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The book gives a glimpse of Indian hockey as it existed from 50s through to last decade.

During the 1962 Ahmedabad Internationals, the tussle between National Institute of Sports (NIS) Patiala and Indian Hockey Federation had come to fore and Dhyan Chand ended up bearing the brunt of it. Dhyan Chand was then the chief coach at NIS Patiala and travelled to Ahmedabad with his trainees to watch the tournament.

“He was not given admission card. A person like Dhyan Chand was compelled to stand in queue with his wards at every match to buy tickets. It was sickening,” Gurbux described in the book.

Book also portraits the poor financial assistance given to players in spite of achieving big in their arena.

“I was given third class fare from Kolkata to Delhi and received the award from Zakir Hussain. There was no money, it was just the award and the certificate. We did not even get a blazer or tie then. I’m not complaining but this was the time when we played,” he says.

“I’m very lucky to see 50 years of hockey from close quarters.First as a player, then a manager, coach and journalist. This is just a sincere effort,” he concludes.

“My Golden Days” is not a book of self glory. Book gives enough space to profile 28 contemporary greats including legendary Dhyan Chand.

Remembering Dada Dhyan Singh..

Gurbux Singh was greatly inspired by Dhyan Chand, the legendary Indian hockey captain who led his team to India’s first Olympic gold in the 1928 games in Amsterdam.

“As a child, I used to visit the grounds with my father who was then playing for the Army Medical Corps. Dhyan Chand used to play for the Punjab Regiment,” he recalls.

Remembering his first close interaction with ‘Dada Dhyan Chand’, Gurbux Singh writes in his autobiography:

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The Father of Indian sports – Dhyan Chand.

“It was in 1955, when I turned out for Fresher’s Club and played regular matches against Punjab Regiment managed by Dhyan Chand. I was asked by Dhyan Chand to play for them (Punjab Regiment) in Delhi against Indian Railways,” the former India captain recalls.

“I could witness the genius of Dhyan Chand in the camp held at Patiala in 1959… His complete mastery of the bully and his half-volley was something that naked eye could not catch the movement.”

“He was very fond of fishing,” Gurbux writes remembering an incident when he placed his huge fishing rod at the airport to everyone’s surprise.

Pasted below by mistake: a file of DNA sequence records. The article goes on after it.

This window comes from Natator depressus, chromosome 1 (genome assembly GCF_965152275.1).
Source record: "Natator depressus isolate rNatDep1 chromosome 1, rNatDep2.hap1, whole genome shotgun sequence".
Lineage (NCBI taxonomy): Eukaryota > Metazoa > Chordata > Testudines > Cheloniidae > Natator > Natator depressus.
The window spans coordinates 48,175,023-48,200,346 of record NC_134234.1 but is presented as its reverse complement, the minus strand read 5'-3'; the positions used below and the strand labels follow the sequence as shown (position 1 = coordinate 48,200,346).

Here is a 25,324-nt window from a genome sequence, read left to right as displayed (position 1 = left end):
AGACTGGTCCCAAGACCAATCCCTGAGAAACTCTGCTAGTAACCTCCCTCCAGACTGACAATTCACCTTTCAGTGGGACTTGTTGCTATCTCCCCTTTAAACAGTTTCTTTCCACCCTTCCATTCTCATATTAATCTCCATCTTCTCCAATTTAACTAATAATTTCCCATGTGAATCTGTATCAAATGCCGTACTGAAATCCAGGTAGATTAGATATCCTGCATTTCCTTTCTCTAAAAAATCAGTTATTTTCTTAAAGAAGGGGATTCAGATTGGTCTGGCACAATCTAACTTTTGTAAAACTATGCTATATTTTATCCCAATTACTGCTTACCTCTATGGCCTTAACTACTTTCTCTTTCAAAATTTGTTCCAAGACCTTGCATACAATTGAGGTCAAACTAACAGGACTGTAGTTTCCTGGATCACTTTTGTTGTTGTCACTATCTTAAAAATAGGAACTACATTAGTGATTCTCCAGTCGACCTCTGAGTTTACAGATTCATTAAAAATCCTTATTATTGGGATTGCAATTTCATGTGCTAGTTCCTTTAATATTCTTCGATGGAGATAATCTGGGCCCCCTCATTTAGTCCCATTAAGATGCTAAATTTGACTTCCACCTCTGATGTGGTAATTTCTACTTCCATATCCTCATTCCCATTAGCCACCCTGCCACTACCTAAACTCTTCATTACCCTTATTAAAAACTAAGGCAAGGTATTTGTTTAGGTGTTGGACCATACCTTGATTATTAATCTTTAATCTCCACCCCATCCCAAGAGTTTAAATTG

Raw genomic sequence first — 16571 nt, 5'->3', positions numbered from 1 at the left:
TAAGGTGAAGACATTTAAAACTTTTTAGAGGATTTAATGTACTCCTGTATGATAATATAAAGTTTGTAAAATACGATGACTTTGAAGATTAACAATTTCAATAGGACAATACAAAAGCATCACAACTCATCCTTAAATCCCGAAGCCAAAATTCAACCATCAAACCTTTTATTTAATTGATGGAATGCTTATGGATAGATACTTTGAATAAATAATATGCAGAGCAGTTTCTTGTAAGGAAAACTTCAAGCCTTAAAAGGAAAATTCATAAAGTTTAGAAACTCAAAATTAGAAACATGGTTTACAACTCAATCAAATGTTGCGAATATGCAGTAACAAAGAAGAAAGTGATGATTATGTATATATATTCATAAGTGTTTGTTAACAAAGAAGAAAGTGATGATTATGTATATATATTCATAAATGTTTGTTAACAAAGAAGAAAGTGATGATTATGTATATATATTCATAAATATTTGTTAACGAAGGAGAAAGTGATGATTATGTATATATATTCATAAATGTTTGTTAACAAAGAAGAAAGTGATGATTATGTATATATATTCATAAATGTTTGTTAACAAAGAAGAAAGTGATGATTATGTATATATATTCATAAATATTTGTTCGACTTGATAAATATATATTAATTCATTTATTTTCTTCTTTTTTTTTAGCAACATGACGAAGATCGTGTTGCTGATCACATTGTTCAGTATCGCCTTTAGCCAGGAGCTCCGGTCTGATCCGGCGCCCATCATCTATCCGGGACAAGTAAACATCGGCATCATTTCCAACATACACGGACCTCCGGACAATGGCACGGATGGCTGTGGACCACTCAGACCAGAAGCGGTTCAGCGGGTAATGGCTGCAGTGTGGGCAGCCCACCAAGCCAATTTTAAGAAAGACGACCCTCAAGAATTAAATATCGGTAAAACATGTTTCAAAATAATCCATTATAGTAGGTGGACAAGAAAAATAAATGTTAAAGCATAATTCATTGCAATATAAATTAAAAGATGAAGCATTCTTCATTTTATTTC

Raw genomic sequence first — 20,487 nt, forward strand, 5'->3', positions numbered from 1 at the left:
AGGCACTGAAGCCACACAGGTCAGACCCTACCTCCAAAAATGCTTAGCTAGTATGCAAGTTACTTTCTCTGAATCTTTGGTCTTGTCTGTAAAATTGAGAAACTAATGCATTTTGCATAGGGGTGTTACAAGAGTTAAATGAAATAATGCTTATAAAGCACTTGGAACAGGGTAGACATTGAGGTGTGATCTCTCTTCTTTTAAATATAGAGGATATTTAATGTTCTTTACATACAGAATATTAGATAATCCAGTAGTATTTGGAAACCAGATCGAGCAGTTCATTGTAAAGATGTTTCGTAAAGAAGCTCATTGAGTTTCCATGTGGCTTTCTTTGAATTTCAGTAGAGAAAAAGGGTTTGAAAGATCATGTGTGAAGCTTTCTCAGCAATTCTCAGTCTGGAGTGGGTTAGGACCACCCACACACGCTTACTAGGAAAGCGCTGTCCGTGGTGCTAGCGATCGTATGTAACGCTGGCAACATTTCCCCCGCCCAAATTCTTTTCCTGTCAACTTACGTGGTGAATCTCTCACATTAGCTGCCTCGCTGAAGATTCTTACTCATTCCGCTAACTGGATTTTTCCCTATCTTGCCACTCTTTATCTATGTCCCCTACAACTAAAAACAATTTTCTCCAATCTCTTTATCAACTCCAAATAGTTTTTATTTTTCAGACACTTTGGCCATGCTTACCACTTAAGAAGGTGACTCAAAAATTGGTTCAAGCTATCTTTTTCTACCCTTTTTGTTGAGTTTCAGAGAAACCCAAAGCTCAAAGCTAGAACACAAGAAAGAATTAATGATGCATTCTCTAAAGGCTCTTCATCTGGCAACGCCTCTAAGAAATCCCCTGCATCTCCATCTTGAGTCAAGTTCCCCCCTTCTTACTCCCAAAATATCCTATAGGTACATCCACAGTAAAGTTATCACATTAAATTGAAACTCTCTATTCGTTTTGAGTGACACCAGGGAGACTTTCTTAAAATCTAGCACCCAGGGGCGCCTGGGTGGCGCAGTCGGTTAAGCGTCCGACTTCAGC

“He would quietly sit in his shorts and cook his catch. He would call his friends and share his cooking,” he fondly remembers.

In his book Gurbux Singh describes Dhyan Chand as the greatest, most complete player of hockey.

Legends who inspire: Era of self motivation..

Capt. Seshadri talks about an Olympic gold medal winner, Gurbux Singh:

Those were days when the players received a pittance as allowance and even shoes and hockey sticks had to be bought by them. Foreign exchange was a whispered word. The federation did not even have money for medals and awards. There was no regular fitness routine or diet regimen. No doctors, no physios, no masseurs. Most often, the players themselves acted out these variegated roles on one another, from their own experience.

For motivation, they sang songs on the team bus and in their hotel rooms. For diet, they ate what they thought was best for them. And for fitness, they ran. They ran to warm up, they ran while at play and they ran to cool down. They ran because that was the only way they knew how to stay fit.

After running to warm up, they ran with their hockey sticks, on fields of clay and mud, dribbling and passing, stopping and scooping, and practicing scoring goals.

They had little or no issues of injury, or problems of illness. And after a grueling routine of practice, they relaxed to songs on pocket transistors.

“Play for your country, not for money and fame. These will unfailingly follow your success”. “And run, run for fitness, run for glory, run for life.” says Gurbux Singh.

Post retirement career of Gurbux Singh

  • National Selector & Manger of the Indian Hockey Team to World Cup 1973
  • Coached French team in 1974-75
  • Coached Indian team for the 1976 Montreal Olympics
  • National Selector from 1980-85
  • Manager of the Indian Hockey Team to Champions Trophy 1973

Awards & Honors for Gurbux Singh

  • Arjuna Award in the year 1966.
  • Conferred the Banga Bibhushan Award by the West Bengal Government

Gurbux Singh who had Calm of Mahatma Gandhi and Determination of Netaji Subash on the field , is one of India’s most dedicated hockey players, having served the game for over 50 years in various capacities and establishing himself  as a true luminary in Indian Hockey.